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SEA CEPTOR, the naval variant of the MBDA Common Anti-Air Modular Missile (CAMM) family, has been selected to provide the primary air defence capability for the TAMANDARE-class of corvettes under construction for the Marinha do Brasil (MB - Brazilian Navy).

The MB will become the second Latin American operator of SEA CEPTOR: the air defence system has also been ordered by the Chilean Navy to equip its Type 23 frigates. SEA CEPTOR is also in production for the Royal Navy’s Types 23, 26 and 31 frigates and the Royal New Zealand Navy’s ANZAC-class.

The missile system, on which the company spent £2 billion (€2.35 billion) on development, is designed to protect the ship and its surroundings, such as other vessels and shore stations, with a range of up to 25 kilometres, against all kinds of threat, from fast- or slow-moving aircraft, drones, helicopters and missiles, to small surface threats, such as boats.

As it is a completely autonomous missile, using its own active radar guidance, operators on the ship can confront different threats and neutralise them simultaneously. Additionally, via the missile’s datalink, the ship can receive new target information so that system operators can exercise direct control over the weapon all the way to the target, aborting the strike if required. 

SEA CEPTOR’s design incorporates a gas operated piston to expel the missile from its launcher: this has enabled the company to make a compact vertical launch system (VLS) for the compact missile, meaning the weapon can be installed on quite small vessels and negates the necessity for a vent to exhaust rocket engine gases from the launch system. Furthermore, since the missile does not need to expend a significant portion of its available thrust in the launch sequence, it has a tactically significant range for a relatively small weapon. SEA CEPTOR is vectored onto its target via small thrusters immediately after launch, which means it can engage targets at very close range. The proposed installation on the TAMANDARE corvettes is for three four-cell launchers.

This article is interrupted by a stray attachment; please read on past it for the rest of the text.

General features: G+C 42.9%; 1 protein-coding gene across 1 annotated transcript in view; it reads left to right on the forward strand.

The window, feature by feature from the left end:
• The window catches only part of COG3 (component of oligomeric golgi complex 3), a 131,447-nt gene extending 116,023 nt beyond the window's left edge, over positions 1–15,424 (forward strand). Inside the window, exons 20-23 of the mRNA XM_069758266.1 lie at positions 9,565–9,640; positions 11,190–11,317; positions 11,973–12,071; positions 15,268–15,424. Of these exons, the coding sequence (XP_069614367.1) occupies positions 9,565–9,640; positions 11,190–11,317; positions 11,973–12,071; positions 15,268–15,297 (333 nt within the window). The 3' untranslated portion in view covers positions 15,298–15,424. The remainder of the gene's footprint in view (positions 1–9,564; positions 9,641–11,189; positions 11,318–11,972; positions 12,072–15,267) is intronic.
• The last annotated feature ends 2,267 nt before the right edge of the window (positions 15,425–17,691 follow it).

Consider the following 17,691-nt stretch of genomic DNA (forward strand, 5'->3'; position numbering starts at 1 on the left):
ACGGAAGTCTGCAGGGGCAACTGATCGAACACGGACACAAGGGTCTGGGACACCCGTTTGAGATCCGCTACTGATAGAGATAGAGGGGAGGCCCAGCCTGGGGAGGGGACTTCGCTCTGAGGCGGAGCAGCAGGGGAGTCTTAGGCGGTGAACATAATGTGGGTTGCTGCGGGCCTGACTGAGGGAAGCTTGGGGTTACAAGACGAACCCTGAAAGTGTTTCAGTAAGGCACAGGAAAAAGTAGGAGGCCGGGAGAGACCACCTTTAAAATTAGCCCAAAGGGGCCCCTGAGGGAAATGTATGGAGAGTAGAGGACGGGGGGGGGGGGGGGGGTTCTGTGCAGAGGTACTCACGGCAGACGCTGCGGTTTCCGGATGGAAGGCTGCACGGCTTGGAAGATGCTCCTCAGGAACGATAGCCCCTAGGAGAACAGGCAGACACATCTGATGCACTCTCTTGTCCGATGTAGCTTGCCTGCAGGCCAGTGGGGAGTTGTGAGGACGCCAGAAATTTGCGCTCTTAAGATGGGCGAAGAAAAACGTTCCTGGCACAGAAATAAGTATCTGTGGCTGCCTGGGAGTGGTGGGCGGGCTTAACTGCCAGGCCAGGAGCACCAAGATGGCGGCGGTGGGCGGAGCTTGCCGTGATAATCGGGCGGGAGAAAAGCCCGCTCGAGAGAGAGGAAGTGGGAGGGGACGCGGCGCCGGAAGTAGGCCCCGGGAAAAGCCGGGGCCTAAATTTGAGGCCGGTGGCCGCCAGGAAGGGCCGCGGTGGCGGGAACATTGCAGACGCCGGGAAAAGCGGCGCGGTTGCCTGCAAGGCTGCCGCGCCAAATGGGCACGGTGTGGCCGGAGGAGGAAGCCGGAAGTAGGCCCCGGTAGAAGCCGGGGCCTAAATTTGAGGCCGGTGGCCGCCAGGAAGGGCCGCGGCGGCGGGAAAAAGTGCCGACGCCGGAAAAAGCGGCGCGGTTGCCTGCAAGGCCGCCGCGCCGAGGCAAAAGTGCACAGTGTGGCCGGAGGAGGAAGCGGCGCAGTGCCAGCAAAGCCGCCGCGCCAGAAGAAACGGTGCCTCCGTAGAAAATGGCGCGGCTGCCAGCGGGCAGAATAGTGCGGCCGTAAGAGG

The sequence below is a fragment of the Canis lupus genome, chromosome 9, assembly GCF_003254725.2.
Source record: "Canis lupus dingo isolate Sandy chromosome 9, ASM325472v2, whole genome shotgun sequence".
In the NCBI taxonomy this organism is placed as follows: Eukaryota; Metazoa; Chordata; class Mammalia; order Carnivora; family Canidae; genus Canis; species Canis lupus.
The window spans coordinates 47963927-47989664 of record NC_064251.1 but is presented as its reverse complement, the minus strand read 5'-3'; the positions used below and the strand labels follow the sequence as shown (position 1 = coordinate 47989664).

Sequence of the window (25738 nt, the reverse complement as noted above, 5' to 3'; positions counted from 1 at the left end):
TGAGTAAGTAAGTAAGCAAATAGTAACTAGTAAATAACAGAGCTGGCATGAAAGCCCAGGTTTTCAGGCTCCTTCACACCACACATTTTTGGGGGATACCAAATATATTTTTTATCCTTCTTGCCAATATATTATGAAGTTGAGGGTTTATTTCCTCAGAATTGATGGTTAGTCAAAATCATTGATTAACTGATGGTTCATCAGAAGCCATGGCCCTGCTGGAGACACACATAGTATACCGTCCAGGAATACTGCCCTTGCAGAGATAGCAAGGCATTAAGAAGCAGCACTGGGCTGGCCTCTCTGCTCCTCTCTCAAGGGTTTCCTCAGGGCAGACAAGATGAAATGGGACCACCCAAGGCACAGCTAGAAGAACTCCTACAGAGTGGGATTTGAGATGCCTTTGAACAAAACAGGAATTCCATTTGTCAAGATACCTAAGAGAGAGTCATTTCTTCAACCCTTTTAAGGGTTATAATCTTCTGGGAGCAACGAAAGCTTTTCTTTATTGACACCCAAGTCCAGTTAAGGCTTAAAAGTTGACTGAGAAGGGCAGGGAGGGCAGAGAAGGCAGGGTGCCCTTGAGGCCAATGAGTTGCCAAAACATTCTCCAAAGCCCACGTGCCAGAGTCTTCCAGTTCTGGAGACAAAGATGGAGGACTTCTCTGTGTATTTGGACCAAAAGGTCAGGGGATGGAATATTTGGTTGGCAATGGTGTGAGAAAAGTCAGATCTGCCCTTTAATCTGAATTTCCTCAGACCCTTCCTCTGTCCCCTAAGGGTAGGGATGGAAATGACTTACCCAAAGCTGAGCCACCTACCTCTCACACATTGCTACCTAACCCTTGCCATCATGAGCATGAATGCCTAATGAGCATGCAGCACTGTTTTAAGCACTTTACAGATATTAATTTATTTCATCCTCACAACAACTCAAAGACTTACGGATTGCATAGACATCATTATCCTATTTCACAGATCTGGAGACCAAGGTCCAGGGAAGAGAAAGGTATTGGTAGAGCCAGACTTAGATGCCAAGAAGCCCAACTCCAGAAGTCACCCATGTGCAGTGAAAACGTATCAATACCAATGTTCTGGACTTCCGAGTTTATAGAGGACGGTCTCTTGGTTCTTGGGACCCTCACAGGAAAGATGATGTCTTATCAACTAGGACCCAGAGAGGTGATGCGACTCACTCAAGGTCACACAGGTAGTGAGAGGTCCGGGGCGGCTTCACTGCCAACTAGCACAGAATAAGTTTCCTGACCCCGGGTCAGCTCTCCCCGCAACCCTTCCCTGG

MBDA is offering SEA CEPTOR both for new ship construction and for modernisation and upgrade programmes, its compact nature making vessel integration relatively simple. Its commonality with the land-based members of the CAMM family also facilitates logistics for any nation seeking to operate CAMM across all its armed forces.

Santiago Rivas

 

The CAMM (Common Anti-Air Modular Missile) has been selected for Brazil’s TAMANDARE-class corvettes. (Photo: Santigo Rivas)

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